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The Birth of a Counselor


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Mar 16, 2009, 3:14 PM

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An interview with Alden Olmsted, prior camper and camp counselor

Alden is a tall guy. Dirty blond hair and blue eyes. He easily puts you at ease with his unassuming nature, friendly persona, and inviting charisma. If he told you he used to be a camp counselor, you wouldn't blink an eye. You might even say "I bet you were probably good at it, too." In fact, he was one. He pulls up a chair next to my desk-- mountain dew in hand—and begins to tell me his story.

Alden grew up in a single parent home. His first camp experience was back when he was 9 with a local church that sent 5 to 10 kids to camp each year. This time, it would be him and his brother. He knew part of the reason his Mom sent him to camp was to get "a break" from taking care of two boys- at least for just a week. His destination: Mt. Gilead in Sebastopol right smack in the middle of the redwoods. Little did he know that this little summer break would have an affect on him for the rest of his life.

For 3-4 years, Alden would be excited about the prospect of going to camp, but once the time came, he'd complain and whine about having to go. After all, he didn't know anyone there and the thought of being gone a whole week was just dreadful. But year after year, he'd find himself back at camp with each year getting better. He met his friend Danny whom he became cabin mates with for the next few summers.

The summer when he was 15, 7 out of 8 kids in his cabin were already good friends. Once again, the odd man out. Who knew that he'd still be good friends with these kids 22 years later! He absolutely loved his camp experience. From then on, he worked in all different areas of camp during his transition years until he was old enough to be a counselor. He worked at Mount Gilead for a few years and in Camp Maymac with their BMX program.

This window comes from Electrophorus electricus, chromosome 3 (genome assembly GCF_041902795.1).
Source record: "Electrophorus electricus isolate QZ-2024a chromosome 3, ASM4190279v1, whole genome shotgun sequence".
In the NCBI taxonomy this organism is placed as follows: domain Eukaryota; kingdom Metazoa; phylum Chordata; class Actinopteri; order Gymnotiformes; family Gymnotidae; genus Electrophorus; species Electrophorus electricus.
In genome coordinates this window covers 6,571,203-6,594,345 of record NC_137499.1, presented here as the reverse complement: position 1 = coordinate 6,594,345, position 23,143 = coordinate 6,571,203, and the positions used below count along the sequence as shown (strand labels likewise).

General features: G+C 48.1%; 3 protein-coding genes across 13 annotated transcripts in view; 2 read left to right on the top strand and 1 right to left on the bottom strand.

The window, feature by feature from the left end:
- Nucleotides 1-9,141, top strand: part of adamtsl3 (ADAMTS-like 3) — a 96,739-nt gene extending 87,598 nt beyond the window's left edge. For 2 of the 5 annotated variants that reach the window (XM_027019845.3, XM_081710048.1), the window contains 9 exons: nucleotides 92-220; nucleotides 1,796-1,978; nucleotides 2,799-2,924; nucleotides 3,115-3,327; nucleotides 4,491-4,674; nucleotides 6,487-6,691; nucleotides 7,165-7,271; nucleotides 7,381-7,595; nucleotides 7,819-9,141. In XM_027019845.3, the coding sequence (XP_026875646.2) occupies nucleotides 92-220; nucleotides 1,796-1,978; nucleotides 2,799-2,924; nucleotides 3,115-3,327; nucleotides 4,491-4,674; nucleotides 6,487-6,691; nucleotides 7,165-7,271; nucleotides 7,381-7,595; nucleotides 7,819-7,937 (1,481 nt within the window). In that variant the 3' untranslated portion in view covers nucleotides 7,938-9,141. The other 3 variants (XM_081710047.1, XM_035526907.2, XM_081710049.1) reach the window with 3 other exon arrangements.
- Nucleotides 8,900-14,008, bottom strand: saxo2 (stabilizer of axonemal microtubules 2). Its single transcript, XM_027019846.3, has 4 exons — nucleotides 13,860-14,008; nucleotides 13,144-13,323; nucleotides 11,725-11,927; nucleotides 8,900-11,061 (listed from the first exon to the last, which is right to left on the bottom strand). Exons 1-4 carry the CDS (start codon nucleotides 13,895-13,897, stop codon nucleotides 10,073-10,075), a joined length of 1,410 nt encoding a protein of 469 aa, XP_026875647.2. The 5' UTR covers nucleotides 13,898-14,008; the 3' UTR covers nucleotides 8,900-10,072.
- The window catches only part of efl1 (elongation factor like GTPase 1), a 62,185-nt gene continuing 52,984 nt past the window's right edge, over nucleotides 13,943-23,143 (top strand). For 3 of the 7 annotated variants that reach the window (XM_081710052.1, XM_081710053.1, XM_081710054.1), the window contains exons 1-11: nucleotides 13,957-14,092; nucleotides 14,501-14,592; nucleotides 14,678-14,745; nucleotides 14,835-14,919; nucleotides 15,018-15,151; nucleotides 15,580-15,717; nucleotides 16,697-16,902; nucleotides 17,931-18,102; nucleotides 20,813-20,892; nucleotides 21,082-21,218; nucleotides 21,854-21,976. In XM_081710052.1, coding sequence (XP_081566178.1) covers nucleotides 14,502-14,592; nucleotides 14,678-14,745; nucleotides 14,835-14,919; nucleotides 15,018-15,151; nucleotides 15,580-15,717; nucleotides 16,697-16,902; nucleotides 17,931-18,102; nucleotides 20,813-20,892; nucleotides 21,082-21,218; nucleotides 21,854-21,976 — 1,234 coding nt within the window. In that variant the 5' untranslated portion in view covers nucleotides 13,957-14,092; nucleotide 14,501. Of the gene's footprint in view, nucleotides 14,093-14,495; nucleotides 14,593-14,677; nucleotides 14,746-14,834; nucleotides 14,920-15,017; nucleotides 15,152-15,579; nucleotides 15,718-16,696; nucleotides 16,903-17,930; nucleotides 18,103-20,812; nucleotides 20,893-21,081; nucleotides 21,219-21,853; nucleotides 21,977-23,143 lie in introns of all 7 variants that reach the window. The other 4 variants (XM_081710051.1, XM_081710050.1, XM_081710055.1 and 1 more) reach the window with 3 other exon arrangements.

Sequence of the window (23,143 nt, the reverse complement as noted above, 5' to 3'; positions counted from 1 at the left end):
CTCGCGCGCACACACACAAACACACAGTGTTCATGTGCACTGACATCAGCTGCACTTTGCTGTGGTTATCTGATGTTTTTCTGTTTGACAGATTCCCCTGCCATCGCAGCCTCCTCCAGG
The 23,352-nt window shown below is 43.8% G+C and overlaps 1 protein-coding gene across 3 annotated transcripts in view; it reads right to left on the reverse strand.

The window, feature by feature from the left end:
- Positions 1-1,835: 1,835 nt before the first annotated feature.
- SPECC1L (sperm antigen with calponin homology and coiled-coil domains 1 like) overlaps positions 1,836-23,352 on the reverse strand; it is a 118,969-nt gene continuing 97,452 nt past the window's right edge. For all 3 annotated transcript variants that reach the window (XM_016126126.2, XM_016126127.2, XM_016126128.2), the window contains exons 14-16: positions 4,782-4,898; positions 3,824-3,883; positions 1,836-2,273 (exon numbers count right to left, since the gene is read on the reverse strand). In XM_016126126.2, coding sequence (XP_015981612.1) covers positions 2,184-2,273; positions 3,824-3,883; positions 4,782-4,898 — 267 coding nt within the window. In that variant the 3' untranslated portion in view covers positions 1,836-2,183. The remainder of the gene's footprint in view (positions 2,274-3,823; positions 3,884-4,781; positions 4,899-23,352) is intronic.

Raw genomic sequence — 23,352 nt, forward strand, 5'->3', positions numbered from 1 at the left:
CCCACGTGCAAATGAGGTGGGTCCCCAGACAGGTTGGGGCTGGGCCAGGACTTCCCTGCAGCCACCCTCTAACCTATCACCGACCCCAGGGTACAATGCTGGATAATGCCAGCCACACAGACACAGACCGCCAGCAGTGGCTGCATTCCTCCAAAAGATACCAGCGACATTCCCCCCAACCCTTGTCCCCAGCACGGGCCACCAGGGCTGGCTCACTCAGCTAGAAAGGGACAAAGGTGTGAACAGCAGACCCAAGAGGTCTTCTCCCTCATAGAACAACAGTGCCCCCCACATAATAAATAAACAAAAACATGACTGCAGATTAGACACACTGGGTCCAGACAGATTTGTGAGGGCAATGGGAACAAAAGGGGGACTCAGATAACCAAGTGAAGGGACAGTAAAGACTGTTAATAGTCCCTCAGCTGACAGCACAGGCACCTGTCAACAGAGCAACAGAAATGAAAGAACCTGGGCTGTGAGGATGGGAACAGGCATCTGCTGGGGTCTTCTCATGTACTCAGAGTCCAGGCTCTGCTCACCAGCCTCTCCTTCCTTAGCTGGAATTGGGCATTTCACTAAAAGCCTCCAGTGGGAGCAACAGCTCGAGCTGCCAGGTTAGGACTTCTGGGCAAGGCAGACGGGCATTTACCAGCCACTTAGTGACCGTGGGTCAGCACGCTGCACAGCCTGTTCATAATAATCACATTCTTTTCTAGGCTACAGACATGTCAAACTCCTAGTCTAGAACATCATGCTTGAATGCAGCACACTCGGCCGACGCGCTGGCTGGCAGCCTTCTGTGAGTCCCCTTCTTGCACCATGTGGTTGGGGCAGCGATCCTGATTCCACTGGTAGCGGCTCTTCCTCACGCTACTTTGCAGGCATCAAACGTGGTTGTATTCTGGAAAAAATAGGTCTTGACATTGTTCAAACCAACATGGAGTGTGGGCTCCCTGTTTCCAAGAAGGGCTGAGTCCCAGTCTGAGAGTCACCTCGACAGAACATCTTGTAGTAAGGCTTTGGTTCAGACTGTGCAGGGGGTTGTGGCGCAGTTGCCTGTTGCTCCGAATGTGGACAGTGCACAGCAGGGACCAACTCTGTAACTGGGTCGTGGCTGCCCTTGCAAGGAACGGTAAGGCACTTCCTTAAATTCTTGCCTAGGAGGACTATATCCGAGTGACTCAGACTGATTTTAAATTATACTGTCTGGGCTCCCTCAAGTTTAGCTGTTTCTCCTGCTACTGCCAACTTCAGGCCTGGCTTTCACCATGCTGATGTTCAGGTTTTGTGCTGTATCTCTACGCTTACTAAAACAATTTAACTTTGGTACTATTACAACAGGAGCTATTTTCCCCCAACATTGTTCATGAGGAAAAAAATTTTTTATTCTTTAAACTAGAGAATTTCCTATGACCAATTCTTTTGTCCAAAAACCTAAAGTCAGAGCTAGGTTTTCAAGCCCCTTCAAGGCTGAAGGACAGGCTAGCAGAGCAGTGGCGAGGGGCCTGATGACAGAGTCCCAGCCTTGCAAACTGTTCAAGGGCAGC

What brought Alden from a camper to a counselor? His answer is quite simple. He became a counselor because he wanted to stay around the great camp environment for "as long as [he] could." It was a very smooth transition for him. "After having a great experience, it was a natural response to want to give back"-- but his reasons for doing so are much more involved and tied in to what many generations of campers can relate and connect to.

So what is one of the aspects of camp that made it such a great experience to keep coming back to? He candidly shares with me, "[One of the] reasons that camp fosters long-lasting friendships and social growth so much more than any other experience is that it’s the opposite of typical school life; meaning, that instead of being judged on popularity and one’s past. It’s like everyone is given a clean slate. We don’t know these new people from anyone, so it’s a fresh chance to really be yourself and learn to be comfortable in your own skin. This is why many people have a “life-changing” experience at summer camp-- because they’re finally free to just be themselves…and have others accept them just as they are."

How did Alden's camp perspective change when he went from being a camper to being a counselor? It didn't change much. It was still a very fun experience, and from the sound of things, even more enriching. As a counselor, he was able to work under two very different camp operations that were on opposite sides of the social spectrum: One was a small church camp working on various jobs; The other was a diverse, low income camp where he expanded the BMX program and worked with inner-city kids. He was now the person that the kids looked up to and he offers that sometimes, "you just need someone outside of your family to tell you [that] you're all right."

The benefits of becoming a counselor when you've already been a camper familiar with the camp experience? For Alden, he was the kid who initially didn't know anyone else at camp when he first started. He knew what it was like to be an outsider. He knew what it was like to dread going to camp the first couple of years. But he also knew that those feelings passed. He knew what made (and what didn't make) his camp experience fun. He knew what he would've appreciated being in that situation. So when he finally became a counselor, he wanted to "make sure every kid had the best experience possible – especially those kids that were coming to camp by themselves." He was able to understand what a new camper might be experiencing, draw them out, have them feel comfortable in the group and eventually have them have a darn good time like he did! It's only fitting that his BMX kids would dub him "Big Al" and ask for him when they went to camp the following year.

Great staff, like Alden, is one of your most important resources. They are the face of your camp and are a contributing factor in making or breaking a camper's experience. Your small investment in staff management (recruiting, guiding, and providing adequate training) will take you a long way and be returned ten fold, especially if your new counselor has attended your camp for years. Happy campers will return year after year and even eventually become counselors themselves. Satisfied counselors will naturally pass down their enthusiasm to their campers. Your happy campers can potentially be a new generation of counselors.

I'd like to thank Alden for sharing his time and story with me.
See what he's doing now at

Additional Resources:
Mt. Gilead
Camp Maymac
Charisse Formanes
Content Manager -

(This post was edited by CharisseMSC on Mar 18, 2009, 2:48 PM)


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